28 1997 1998, the authors conducted a two equation simultaneous system taking into account car ownership, the propensity to use the automobile, and multiple exogenous variables. They represen ted the built environment through measuring population and employment densities, job accessibilities, and distance to transit stops. After controlling indicator in de right combination of a set of variables that includes cost variables, job accessibility, density, and transit accessibility will likely encourage people to use transit for home bas density development patterns. Self s election An important strength of disaggregate studie s is that it accounts for self selection and socioeconomic attributes. Self selection accounts for individuals who choose their residential location based on their lifestyle preferences including preferred mode choice. An example of this would be a residen t who chooses to live in a higher density, mixed use neighborhood because they dislike driving and would rather bike or walk to places. In this case self selection would provide a causal link for why decrease was seen in VMT in the higher density neighbo rhood. It is argued in the Transportation Board Research (2009) report that if self selection is not accounted for the predicted impacts from aggressive land use policies could be over estimated. This wrong prediction could consequently lead to a high opp ortunity cost. Never the less, even after socioeconomic variables and self selection are accounted for, the majority of recent studies still find a strong correlation between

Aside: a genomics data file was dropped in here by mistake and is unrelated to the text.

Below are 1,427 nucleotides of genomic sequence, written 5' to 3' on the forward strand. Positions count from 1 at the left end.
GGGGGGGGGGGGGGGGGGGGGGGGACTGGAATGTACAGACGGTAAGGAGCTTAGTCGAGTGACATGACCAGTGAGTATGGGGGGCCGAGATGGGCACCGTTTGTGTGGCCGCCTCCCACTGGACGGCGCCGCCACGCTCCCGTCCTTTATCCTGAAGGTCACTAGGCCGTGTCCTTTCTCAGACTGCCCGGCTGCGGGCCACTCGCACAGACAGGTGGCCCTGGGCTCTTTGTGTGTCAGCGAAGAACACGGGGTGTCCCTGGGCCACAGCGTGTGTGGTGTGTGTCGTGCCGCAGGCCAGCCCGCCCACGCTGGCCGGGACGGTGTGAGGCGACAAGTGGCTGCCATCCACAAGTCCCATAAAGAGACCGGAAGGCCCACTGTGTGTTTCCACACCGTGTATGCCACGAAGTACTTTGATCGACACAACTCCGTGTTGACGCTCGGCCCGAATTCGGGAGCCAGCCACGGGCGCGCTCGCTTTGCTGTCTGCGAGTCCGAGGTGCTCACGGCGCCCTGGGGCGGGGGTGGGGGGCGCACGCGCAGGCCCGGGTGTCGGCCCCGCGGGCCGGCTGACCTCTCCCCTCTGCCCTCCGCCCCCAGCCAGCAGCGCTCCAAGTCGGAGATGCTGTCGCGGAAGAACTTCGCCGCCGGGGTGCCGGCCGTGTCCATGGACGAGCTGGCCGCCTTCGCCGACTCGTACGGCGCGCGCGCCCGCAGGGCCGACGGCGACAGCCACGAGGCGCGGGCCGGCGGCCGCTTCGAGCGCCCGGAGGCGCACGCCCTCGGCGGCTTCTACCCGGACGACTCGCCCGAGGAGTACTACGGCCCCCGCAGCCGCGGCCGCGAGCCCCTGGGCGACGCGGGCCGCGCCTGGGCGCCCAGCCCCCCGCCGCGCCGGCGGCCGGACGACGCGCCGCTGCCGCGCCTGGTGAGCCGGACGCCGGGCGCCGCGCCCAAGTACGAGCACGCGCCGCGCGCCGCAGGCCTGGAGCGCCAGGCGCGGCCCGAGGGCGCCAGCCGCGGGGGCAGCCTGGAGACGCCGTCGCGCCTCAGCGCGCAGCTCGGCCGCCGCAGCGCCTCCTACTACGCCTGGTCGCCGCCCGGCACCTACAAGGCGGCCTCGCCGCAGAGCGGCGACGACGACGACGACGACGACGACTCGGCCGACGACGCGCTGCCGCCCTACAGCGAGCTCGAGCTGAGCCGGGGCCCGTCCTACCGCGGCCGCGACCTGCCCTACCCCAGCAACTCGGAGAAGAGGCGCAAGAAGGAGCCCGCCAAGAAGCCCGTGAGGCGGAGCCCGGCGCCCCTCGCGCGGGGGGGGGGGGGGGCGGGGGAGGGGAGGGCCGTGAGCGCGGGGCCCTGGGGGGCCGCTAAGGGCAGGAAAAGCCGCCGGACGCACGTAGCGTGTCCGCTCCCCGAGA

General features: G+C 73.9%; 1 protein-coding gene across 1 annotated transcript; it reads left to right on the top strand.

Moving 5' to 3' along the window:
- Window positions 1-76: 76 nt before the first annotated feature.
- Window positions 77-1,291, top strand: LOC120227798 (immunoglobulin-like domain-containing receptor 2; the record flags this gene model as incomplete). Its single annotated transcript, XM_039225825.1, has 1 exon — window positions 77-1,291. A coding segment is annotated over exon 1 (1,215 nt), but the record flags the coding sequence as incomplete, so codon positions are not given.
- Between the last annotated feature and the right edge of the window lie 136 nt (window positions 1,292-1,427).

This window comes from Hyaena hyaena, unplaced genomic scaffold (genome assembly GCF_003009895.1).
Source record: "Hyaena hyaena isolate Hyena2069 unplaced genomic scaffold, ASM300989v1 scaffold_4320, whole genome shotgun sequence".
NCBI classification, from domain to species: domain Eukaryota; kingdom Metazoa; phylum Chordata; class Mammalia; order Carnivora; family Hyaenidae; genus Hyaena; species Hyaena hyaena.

29 density and travel. However there have been a few of studies that have found this n ot to hold true. A study by Cao, Mokhtarian and Handy (2007) found accessibility to be the most important factor in reducing driving. The authors employed a structural equations model to investigate the relationship among changes in the built environment, auto ownership and travel behavior. Their study population was 547 movers (people who had moved ). By using a quasi longitudinal design and by controlling for residential preferences and selection. The authors concluded that self selection has a significant impact on the choice of residence, auto ownership and driving and walking behavior. In addition they found that on travel behavior, even after controlling for socio demographics and other exogenous variables. idea that attitudinal and socioeconomic variables influence travel behavior s more than residential neighborhood type. Their study looked at five neighborhoods in the San Francisco Bay Area in 1993. The neighborhoods were characterized as either ou t surveys and travel diaries from the neighborhood residents. Participants responded to 39 statements that dealt their attitudes to different variables attributable to travel